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The Edge of Space

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A Close Look at the War and Peace Nebula

June 21st 2012

NGC 6537
VLT image of NGC 6537 (credit: ESO)

Deep in the Milky Way in the constellation of Scorpius (The Scorpion) lies the War and Peace Nebula, or NGC 6357, a region of space where new stars are being born of chaotic clouds of gas and dust. The name, which has no link to Tolstoy's great novel, was given to this object by scientists working on the Midcourse Space Experiment. They noted that the bright, western part of the nebula resembled a dove, while the eastern part looked like a skull in their infrared images. Unfortunately, this effect cannot be seen in the visible-light image presented here.

NGC 6357, also occasionally nicknamed the Lobster Nebula, was first recorded visually by John Herschel in 1837, but he only recorded the brightest central parts. The full scale of this huge nebula was only seen in photographs much later, and the outer parts of this vast nebula have now been imaged by ESO's Very Large Telescope (VLT).

The new picture shows a broad river of dust across the centre that absorbs the light from more distant objects. To the right there is a small cluster of brilliant blue-white young stars that have formed from the gas. These are probably only a few million years old, very young by stellar standards. The intense ultraviolet radiation streaming out from these stars is hollowing out a cavity in the surrounding gas and dust and sculpting it in strange ways.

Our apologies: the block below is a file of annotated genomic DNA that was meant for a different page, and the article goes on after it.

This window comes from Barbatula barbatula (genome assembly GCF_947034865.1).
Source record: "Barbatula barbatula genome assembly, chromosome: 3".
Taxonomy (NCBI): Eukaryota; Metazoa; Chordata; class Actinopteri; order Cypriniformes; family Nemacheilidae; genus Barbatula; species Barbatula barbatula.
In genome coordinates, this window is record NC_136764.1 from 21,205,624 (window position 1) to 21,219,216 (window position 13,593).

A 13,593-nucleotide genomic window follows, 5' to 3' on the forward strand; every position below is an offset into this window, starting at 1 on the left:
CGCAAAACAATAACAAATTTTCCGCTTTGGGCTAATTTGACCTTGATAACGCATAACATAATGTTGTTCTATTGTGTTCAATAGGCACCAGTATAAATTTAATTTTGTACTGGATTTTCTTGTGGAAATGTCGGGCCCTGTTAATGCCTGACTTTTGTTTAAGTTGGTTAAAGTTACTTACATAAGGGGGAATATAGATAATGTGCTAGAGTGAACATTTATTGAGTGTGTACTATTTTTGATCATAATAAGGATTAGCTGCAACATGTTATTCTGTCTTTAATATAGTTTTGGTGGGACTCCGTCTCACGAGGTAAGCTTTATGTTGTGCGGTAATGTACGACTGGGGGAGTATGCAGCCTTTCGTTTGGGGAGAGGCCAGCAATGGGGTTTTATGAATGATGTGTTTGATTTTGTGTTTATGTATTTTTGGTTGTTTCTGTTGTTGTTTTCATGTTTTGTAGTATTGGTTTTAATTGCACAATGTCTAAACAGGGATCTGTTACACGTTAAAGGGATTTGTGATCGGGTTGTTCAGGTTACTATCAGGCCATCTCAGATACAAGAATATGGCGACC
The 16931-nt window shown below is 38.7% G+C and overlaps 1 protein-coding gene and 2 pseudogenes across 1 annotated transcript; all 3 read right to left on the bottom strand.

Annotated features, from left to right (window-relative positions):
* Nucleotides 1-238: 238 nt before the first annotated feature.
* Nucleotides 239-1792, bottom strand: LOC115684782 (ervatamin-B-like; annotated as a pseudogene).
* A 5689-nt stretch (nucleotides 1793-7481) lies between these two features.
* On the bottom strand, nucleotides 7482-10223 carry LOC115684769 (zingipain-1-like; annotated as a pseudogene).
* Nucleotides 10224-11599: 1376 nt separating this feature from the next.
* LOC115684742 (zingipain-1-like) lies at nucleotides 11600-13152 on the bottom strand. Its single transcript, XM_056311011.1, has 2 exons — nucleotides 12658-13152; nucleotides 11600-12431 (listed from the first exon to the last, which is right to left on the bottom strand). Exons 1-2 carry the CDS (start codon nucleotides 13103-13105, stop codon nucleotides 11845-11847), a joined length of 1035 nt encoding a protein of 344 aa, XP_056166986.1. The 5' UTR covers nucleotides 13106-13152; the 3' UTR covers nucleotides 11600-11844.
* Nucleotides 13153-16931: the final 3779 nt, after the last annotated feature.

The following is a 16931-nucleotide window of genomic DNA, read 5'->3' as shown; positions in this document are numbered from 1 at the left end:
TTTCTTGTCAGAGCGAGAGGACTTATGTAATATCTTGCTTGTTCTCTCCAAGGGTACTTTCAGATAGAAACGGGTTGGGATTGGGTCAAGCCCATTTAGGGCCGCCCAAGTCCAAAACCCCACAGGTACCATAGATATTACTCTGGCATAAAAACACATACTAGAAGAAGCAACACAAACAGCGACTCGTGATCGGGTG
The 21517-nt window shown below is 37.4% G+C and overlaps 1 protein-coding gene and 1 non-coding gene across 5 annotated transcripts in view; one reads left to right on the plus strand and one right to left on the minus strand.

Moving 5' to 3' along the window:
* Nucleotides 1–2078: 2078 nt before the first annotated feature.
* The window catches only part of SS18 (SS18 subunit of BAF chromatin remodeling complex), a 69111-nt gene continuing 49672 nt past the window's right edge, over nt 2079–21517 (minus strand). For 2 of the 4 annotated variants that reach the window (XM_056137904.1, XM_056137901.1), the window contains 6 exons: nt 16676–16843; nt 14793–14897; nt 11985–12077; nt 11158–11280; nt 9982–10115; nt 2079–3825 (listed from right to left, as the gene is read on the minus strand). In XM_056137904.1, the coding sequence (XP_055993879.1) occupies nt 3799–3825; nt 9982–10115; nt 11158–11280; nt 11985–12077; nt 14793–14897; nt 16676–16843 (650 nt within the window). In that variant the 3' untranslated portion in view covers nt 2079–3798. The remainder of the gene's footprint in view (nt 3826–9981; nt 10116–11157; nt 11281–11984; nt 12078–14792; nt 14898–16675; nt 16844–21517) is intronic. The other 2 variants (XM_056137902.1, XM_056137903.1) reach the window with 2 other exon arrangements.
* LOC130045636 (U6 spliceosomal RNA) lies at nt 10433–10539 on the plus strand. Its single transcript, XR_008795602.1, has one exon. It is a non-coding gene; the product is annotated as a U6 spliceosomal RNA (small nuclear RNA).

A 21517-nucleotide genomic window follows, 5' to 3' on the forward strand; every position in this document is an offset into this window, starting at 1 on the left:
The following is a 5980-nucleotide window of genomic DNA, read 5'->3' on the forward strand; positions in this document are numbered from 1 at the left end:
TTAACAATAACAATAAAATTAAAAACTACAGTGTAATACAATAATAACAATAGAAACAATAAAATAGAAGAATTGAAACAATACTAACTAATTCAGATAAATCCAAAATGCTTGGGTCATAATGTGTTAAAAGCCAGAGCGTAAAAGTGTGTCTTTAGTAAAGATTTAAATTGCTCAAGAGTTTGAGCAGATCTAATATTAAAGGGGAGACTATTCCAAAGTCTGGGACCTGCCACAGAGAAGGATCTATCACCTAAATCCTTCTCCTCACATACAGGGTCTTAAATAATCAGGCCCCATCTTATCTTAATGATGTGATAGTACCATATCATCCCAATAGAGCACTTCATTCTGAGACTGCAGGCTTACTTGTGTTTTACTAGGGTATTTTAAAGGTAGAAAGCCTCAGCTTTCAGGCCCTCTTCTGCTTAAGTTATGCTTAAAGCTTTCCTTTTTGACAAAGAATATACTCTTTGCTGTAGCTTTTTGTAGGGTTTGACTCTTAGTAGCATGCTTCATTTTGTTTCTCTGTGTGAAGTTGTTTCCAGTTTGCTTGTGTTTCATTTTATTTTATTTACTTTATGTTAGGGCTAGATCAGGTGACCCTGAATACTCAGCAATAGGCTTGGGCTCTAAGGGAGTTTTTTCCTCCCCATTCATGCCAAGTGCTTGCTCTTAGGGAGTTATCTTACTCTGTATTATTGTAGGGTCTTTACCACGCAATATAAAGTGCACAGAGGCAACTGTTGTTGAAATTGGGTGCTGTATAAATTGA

The whole image is covered with dark trails of cosmic dust, but some of the most fascinating dark features appear at the lower right and on the right hand edge of the picture. Here the radiation from the bright young stars has created curious elephant trunk columns, similar to the famous “Pillars of Creation” in the Eagle Nebula. Cosmic dust, which is much finer than the more familiar domestic variety, more closely resembles smoke and consists mostly of tiny particles of silicates, graphite, and water ice that were produced and expelled into space by earlier generations of stars.

The bright central part of NGC 6357 contains a cluster of high-mass stars whose inhabitants are among the brightest in our galaxy. This inner region, not seen in this new picture, has been much studied and imaged by the NASA/ESA Hubble Space Telescope. But this new picture—of a section of the object not yet targeted by Hubble—shows that even the less well known outer parts of this nursery contain fascinating structures that can be revealed by the VLT.

This article is adapted from EurekAlert.


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